A funny thing happened this season: The AFC West improved.
OK, we have not seen a return to the division’s heyday of the late 1980s and early 1990s, when it was known as “the AFC Best.” It’s not there yet. But it looks like the AFC West has emerged from a trip to the depths of the league. In 2008, the division was routinely known as “the AFC Worst.”
“The division is better,” San Diego linebacker Shawne Merriman said recently. “There is a lot of pride here. I think all four teams are working really hard to get better. You can see it.”
In 2009, the four teams in the AFC West have combined for 21 wins. Each team has played 11 games. After a full 16-game slate last season, the division combined for only 23 wins. It should easily surpass that paltry amount this season.
The AFC West’s 21-win total heading into Week 13 is tied with the AFC East and the AFC North, two divisions expected to be much better overall than the AFC West. The NFC West has 17 wins, the worst in the NFL.
San Diego (No. 4) and Denver (No. 10) are in the top 10 of ESPN.com’s power rankings. Individually, there are outstanding performances in the division as well. San Diego quarterback Philip Rivers and Denver linebacker Elvis Dumervil should be in the mix for postseason honors.
All of the postseason talk in the division after last season revolved around major change. Three teams -- Denver, Kansas City and Oakland -- hired new permanent coaches. Had San Diego not squeaked into the playoffs, coach Norv Turner probably would have been shown the door. Now, Turner is considered a Coach of the Year candidate with his team riding a six-game win streak.
Last season’s 23 wins was the second-lowest total in the NFL (the NFC West had 22). Five other divisions had at least 30 wins. Even though the NFC West had one fewer win than the AFC West, the AFC West was considered by many as the worst division because NFC West representative Arizona made it to the Super Bowl.
But it’s difficult to say the AFC West is the worst division in football this season. Both San Diego (8-3) and Denver (7-4) are legitimate playoff contenders.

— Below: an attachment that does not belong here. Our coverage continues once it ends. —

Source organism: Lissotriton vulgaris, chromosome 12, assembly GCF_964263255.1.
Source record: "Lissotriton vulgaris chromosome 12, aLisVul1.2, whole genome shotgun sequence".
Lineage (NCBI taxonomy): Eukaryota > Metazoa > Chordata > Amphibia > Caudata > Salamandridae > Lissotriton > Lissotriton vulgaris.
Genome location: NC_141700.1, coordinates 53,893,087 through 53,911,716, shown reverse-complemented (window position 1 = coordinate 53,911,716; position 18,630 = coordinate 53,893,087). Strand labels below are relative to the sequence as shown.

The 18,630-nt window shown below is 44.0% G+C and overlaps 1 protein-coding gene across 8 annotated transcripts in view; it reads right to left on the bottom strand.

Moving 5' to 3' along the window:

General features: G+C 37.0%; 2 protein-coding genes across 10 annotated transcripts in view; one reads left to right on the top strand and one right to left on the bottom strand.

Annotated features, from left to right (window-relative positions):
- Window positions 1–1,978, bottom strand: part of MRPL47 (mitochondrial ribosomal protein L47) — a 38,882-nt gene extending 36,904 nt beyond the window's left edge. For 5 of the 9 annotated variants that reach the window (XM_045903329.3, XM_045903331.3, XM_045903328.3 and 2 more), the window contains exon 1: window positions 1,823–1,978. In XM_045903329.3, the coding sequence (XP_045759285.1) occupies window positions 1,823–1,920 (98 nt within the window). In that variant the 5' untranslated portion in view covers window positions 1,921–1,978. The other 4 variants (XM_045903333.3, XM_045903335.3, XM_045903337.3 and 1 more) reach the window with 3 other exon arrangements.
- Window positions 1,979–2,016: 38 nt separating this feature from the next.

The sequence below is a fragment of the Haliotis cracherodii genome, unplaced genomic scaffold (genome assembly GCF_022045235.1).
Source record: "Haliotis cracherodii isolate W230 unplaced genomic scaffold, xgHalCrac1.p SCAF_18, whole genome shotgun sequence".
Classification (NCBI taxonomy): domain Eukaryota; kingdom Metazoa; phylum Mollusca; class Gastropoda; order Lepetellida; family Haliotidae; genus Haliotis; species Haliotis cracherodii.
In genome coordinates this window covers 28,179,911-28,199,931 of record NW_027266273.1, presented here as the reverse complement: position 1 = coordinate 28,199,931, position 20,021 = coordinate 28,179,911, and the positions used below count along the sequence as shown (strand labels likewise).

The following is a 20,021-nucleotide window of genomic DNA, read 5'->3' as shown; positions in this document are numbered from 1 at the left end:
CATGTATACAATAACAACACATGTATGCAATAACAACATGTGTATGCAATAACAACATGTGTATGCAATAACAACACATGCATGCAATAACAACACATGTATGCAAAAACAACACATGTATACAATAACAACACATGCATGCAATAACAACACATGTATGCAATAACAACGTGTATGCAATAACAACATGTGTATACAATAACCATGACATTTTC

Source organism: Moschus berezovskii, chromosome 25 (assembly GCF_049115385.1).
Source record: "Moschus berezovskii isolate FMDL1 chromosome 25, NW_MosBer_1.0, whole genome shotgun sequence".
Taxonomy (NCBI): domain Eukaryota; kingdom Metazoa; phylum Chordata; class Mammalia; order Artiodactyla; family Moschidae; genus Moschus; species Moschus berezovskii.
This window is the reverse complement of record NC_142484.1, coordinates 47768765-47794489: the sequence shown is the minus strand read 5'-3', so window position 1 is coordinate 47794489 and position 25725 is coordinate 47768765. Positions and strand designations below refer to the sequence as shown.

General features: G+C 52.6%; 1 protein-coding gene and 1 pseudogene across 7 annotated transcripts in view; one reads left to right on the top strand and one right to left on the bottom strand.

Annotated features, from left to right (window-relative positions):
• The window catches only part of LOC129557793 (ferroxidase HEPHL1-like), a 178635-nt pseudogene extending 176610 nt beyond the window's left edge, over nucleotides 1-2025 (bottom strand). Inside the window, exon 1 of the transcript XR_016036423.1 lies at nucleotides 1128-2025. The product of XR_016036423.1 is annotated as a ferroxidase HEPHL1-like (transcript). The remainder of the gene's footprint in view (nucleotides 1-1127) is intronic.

San Diego is on pace for the No. 2 overall seed in the AFC and a first-round bye. Denver, which has far exceeded expectations in its first season under 33-year-old head coach Josh McDaniels, is on pace for the No. 5 seed, the top wild-card berth.
Prior to the season, the thought of two playoff teams coming from the AFC West seemed silly. After all, each team picked in the top 16 in the April draft, with Kansas City and Oakland both picking in the top seven.
The AFC West caused pundits to wonder if the NFL should change its playoff format and not automatically allow division winners a playoff berth. San Diego and Denver both finished 8-8, with the Chargers winning the tiebreaker and earning the division’s playoff spot.
Both teams should easily surpass the .500 mark this season. The improvement, though, is division-wide from last season.
San Diego has tied its 2008 win total. Denver is one victory off its 2008 pace with five games to go. Kansas City (3-8) already has won more games than it did last season, when it was 2-14. Oakland is 3-8 and could reach the 5-11 record it achieved last season.
Yes, the Chiefs and Raiders are both still bottom-feeders, but the teams have shown glimpses of life this season.
Oakland has beaten Philadelphia and Cincinnati, teams with serious playoff designs. Kansas City looks as if it is on the way up. Its season highlight thus far was an upset over defending Super Bowl champion Pittsburgh. That win gave the organization a major dose of hope.
After the Chiefs beat the Steelers and the Raiders defeated the Bengals on the same day, Turner took the opportunity to notice the improvements in the division.
“I’ve been coaching in this league a long time in the same division and you start believing some things that have been true. Sometimes you say it and you wonder if it still is true,” Turner said. “A couple of the things that I’ve always talked about is how hard it is to play in Kansas City and the talent that Oakland has, particularly on their defensive front and their overall ability. When you go beat a team like that, sometimes people assume, ‘You went to Kansas City and you should beat them because they’re not very good,’ or ‘You beat Oakland because they aren’t [very good].’ Then you turn around and see Kansas City beat Pittsburgh and Oakland beat Cincinnati, two pretty good football teams, then it starts to reconfirm some of the things I believe. Maybe I haven’t lost it completely in terms of understanding completely what this league is all about.”
Expect the division to continue to get better as a whole. There are five games remaining in the season, and the improvement in the AFC West is clear. There is good, young talent on every roster in the division, and after another offseason, the AFC West should be stronger in 2010 than it was this season. In the meantime, the Chargers and the Broncos are fighting to bring back some postseason respectability to the division now.
The division may not be the AFC’s best yet, but the AFC West is no longer the league’s worst division, either.